When facing new annotation tools, you might wonder which suits your task the best and how to use them. To address this question, we prepared this cheat sheet for you.

  1. Start the annotation process by using image tags.
  2. After annotating 10 images, activate and test how the image classification assistant performs.
  3. If it's not giving you the desired results, add tags to 10 more images manually.
  4. Rinse and repeat until the assistant is accurate enough.
  5. When satisfied with our assistant, you can click "Accept all" to classify an image.
  6. When you do not edit or change suggestions in an hour or so, you can try using automated labeling to batch-process the rest of your dataset.
  1. Start annotating by using the Bounding box tool.
  2. After labeling 10 images, activate the Object Detection assistant and see how it is performing.
  3. Are you getting good predictions? If yes, great - accept them and add any missing bounding boxes. If the projections do not satisfy you, annotate 10 more images using the bounding box tool and try again.
  4. As you continue to label, the Object Detection assistant will learn and improve - so keep using and testing it.
  5. When you see that the predictions made by the assistant are consistently good, you might want to apply automated labeling to batch-process the rest of your dataset.
  1. Start annotating by using either the Polygon or the Brush tool if you want to perform the annotation manually.
  2. However, do not forget to try DEXTR and ATOM segmenter tools as they might speed up the process (especially for complex annotations) considerably.
  3. After labeling 10 images, activate the Instance Segmentation assistant and see how it performs.
  4. Are the assistant's suggestions helpful? If so, great - accept them and move on. If some suggestions are not that good, you can accept and edit them or create the labels from scratch.
  5. If the assistant's predictions are not that great, do not give up: the more data you add, the better they become. Annotate 10 more images and then test again.
  6. As you annotate more images, the Instance Segmentation assistant will learn and become more accurate - so keep using it.
  7. When the predictions made by the assistant become consistently good, give a try to automated labeling to batch-process the rest of your dataset.
  1. Before you start, make sure that the classes you annotate with can be found under "semantic classes." If not, any data you annotate will be used to train our Instance Segmentation assistant instead.
  2. Start by using the Brush tool (preferably) or the ATOM segmenter.
  3. Quick side note: you can also use the Polygon or DEXTR tool, but neither is great for annotating non-object regions. Hasty does not support many polygons grouped into one, while DEXTR is pre-trained on Instance Segmentation data.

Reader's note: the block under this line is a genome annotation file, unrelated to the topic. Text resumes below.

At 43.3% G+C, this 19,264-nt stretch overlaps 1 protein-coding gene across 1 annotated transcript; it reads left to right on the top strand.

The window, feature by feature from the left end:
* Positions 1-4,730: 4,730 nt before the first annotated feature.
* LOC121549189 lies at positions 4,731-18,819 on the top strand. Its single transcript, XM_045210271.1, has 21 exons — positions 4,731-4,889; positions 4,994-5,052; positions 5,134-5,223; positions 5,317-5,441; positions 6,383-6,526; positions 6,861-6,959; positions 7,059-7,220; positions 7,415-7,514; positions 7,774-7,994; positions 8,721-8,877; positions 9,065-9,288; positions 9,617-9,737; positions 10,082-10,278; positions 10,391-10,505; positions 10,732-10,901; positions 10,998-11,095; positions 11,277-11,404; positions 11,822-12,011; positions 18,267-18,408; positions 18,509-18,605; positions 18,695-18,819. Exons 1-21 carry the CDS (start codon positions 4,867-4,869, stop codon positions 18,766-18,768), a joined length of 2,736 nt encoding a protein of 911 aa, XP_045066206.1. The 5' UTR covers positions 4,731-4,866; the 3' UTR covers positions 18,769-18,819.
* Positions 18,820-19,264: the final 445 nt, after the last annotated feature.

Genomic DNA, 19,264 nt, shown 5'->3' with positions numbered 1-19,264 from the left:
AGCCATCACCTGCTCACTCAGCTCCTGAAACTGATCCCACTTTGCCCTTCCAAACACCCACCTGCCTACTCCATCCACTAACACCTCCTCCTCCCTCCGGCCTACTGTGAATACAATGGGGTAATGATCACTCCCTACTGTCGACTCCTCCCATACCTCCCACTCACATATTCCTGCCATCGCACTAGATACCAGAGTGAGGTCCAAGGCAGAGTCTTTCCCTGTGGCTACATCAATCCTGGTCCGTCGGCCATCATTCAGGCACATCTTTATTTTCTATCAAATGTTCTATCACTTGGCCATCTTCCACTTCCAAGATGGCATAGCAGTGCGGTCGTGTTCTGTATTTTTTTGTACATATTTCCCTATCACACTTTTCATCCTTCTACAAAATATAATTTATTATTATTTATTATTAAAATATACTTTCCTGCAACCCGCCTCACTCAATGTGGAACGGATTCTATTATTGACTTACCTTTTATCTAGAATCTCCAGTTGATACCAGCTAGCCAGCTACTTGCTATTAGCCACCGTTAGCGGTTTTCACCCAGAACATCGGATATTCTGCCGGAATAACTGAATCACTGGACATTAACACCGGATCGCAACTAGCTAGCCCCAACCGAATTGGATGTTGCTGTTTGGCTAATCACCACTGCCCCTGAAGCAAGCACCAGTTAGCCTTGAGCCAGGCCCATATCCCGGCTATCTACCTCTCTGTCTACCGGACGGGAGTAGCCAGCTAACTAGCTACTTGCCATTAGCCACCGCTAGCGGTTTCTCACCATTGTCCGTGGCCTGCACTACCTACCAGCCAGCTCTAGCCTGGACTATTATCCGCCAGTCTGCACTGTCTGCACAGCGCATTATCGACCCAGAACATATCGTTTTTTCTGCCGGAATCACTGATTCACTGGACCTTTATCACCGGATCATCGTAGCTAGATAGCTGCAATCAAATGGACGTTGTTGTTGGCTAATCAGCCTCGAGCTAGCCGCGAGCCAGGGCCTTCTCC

4. After labeling 10 images, check the performance of the Semantic Segmentation assistant.
  5. If the results are good - accept the predicted labels and edit them if needed. If the assistant's suggestions are not that great, annotate 10 images and try again.
  6. Since our underlying AI model progressively learns while you label, continue to annotate more data to automate and speed up the process.
  1. To use Panoptic Segmentation in Hasty, you basically have to perform both Instance and Semantic segmentation.
  2. Start by annotating images until both assistants are unlocked. A tip would be to try the ATOM segmenter, as it is well-suited to both IS and SES tasks.
  3. Use the guidance provided above to get your first annotations done.
  4. When both the Instance Segmentation Assistant and the Semantic Segmentation Assistant become available, try both and see how they perform.
  5. As usual, keep adding more data to increase the performance of both assistants.
  6. When one or both of the assistants perform well, you can use auto-labeling to label the rest of the images in one click. Please note that you need to start two separate auto-labeling runs to perform a complete Panoptic Segmentation.
  1. To use attributes, first, perform an Object detection or Segmentation annotation task on an image.
  2. When you have added all annotations, select each annotation individually and fill out the attributes. You can access and edit the attribute labels in the right menu in the second accordion.
  3. After you have annotated 10 images, the Label Attribute Assistant will be available.
  4. As usual, activate the assistant and see how it performs. If the results need to be tuned, continue labeling more images, and the assistant will continuously improve.
  5. With sufficient data, the assistant will perform well enough to save you considerable time. You can click "Accept all" and review the annotations.

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